This past weekend I had the awesome opportunity to attend the inaugural Pop Rock ‘n Horror Convention in Gettysburg, PA. It was sort of an impromptu trip, so I didn’t have my normal convention budget, but I did manage to pick up a few goodies. One thing I grabbed was a copy of the newish indy horror flick WrestleMassacre.
Directed by Brad Twigg (Killer Campout), WrestleMassacre follows a down-on-his-luck landscaper called Randy (played by longtime pro wrestler Richie Acevedo), who longs to follow in his father’s footsteps to become a professional wrestler. After deciding to take the first step to accomplishing his dream, he is humiliated at a local wrestling school. Already discouraged, Randy is fired from his job. Because of this, he develops a bloodlust. Donning his wrestling gear, Randy snaps and goes on a murderous rampage, destroying anyone who got in his way
I had a blast watching this film. Those who know me know that my two favorite forms of entertainment are horror movies and professional wrestling. In fact, for the last few years I have done some play-by-play commentary for different pro wrestling organizations in Pennsylvania. Not only did this particular flick have a wrestling themed storyline, there were a ton of wrestlers in the movie. Aside from the cast of independent wrestlers, we also had such legends as Nikolai Volkoff (in his last role before he passed away), Tony Atlas, Manny Fernandez, and the Sandman. There’s also a very memorable scene with the Boogie Woogie Man, Jimmy Valiant, which was probably my favorite wrestler portrayal in the movie.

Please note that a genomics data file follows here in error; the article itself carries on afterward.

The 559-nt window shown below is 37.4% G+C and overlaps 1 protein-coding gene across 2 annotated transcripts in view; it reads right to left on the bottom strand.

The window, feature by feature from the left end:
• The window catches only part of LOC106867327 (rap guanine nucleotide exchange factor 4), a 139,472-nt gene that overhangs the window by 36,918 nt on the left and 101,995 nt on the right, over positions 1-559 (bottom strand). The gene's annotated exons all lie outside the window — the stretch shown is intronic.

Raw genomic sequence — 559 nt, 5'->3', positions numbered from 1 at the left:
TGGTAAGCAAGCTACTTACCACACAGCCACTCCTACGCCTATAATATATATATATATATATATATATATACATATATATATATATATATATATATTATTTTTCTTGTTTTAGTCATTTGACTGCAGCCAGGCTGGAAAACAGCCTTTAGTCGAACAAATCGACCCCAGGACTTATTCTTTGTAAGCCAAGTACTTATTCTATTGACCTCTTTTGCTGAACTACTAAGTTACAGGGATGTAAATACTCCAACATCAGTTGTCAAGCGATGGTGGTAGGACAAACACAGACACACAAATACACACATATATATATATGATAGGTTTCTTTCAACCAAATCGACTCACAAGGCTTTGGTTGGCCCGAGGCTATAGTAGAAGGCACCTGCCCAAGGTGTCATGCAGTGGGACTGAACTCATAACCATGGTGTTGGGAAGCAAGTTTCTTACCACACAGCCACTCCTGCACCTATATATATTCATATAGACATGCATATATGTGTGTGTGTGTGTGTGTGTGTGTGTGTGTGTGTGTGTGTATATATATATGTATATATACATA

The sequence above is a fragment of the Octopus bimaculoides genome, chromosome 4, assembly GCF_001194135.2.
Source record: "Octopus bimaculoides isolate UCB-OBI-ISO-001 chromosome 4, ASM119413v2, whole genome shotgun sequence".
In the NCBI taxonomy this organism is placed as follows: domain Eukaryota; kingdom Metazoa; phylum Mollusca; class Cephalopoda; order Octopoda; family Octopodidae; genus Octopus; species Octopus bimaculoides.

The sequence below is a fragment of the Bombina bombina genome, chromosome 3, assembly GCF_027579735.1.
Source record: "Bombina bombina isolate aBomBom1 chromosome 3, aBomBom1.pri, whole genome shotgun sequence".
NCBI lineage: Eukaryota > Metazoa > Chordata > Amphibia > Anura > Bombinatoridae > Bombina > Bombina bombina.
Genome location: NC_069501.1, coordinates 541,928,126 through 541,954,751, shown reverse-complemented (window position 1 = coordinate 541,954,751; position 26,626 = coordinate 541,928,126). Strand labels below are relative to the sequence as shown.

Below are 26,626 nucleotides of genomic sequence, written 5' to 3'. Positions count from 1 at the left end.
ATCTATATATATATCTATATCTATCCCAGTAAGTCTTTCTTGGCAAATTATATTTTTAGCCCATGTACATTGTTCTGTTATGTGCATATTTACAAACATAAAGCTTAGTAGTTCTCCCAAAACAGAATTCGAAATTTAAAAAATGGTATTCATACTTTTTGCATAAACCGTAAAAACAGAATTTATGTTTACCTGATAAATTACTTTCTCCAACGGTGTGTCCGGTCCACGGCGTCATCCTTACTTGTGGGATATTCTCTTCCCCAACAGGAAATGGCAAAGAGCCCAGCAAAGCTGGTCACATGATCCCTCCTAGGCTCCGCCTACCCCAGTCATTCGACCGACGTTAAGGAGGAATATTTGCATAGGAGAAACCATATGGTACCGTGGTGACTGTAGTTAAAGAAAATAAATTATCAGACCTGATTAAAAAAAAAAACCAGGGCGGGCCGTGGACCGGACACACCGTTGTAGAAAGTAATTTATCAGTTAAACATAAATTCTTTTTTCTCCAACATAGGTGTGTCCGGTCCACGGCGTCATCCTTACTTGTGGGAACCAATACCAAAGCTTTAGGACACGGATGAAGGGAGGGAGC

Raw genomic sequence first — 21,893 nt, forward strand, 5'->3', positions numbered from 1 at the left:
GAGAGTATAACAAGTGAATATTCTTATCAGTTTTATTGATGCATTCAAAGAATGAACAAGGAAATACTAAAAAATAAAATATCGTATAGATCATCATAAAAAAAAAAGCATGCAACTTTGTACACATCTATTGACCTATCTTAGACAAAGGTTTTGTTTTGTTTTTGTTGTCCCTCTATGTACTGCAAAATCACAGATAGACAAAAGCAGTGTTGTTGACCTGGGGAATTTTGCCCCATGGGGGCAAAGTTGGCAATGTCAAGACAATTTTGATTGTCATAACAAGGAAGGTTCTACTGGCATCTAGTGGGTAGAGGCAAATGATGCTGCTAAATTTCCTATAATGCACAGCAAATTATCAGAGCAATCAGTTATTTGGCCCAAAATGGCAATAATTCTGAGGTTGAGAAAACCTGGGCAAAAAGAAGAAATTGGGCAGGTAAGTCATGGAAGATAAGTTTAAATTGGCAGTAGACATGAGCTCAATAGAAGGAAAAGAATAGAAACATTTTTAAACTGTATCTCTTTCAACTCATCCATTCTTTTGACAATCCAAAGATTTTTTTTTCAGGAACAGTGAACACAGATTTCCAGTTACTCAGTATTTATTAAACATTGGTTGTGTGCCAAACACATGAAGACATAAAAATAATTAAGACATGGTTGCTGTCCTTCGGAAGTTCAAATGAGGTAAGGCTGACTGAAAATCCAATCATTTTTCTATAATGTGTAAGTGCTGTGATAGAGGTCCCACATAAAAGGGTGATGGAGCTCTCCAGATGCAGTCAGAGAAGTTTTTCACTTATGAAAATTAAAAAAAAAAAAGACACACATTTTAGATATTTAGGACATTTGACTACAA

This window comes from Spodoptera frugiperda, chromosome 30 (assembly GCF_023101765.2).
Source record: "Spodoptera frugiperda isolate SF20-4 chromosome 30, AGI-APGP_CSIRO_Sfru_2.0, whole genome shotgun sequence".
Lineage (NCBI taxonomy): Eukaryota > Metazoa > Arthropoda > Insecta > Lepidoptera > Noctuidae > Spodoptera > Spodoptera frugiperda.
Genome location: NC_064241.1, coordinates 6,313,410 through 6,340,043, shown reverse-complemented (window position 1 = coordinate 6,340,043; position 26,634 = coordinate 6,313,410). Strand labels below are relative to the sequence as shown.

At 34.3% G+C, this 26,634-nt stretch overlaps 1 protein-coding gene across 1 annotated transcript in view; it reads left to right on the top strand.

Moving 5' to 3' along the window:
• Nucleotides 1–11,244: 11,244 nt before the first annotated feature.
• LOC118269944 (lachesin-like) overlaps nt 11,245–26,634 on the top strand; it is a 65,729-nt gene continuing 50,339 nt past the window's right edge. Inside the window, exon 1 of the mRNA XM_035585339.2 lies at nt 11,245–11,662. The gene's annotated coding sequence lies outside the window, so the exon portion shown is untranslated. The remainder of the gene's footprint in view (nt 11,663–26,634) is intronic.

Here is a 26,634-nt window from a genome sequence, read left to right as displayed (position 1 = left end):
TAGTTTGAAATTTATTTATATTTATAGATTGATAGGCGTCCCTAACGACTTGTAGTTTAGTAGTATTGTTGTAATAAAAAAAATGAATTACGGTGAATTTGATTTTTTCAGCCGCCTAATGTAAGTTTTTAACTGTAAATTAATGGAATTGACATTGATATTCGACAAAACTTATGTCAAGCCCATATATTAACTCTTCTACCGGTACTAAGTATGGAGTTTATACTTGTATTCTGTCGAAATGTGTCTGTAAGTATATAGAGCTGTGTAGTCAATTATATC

The two best things about this movie are it’s hilarity and violence. There is something very Troma-esque about WrestleMassacre, and that is something I absolutely love. Not only was the film’s use of humor on point, it’s use of gore-soaked brutality was also exciting. I just loved seeing some of the more typical professional wrestling moves peppered with ultraviolent death scenes. As a fan of deathmatch wrestling (CZW, BJW, FMW) it was neat to see something sort of similar done in cinematic fashion. There was tons and tons of gore, which is always a plus for a gorehound like myself.
All in all, what started out as a blind buy due to a cheap price tag and attractive women selling it, turned into a hell of a good time. This is indy horror at its most entertaining. Tons of humor and violence, paired with some outrageous performances by legends of the squared circle made for a fun flick that I’m glad I bought. It’s important to support independent horror filmmakers, so you should definitely do what you can to get your hands on a copy of Brad Twigg’s WrestleMassacre!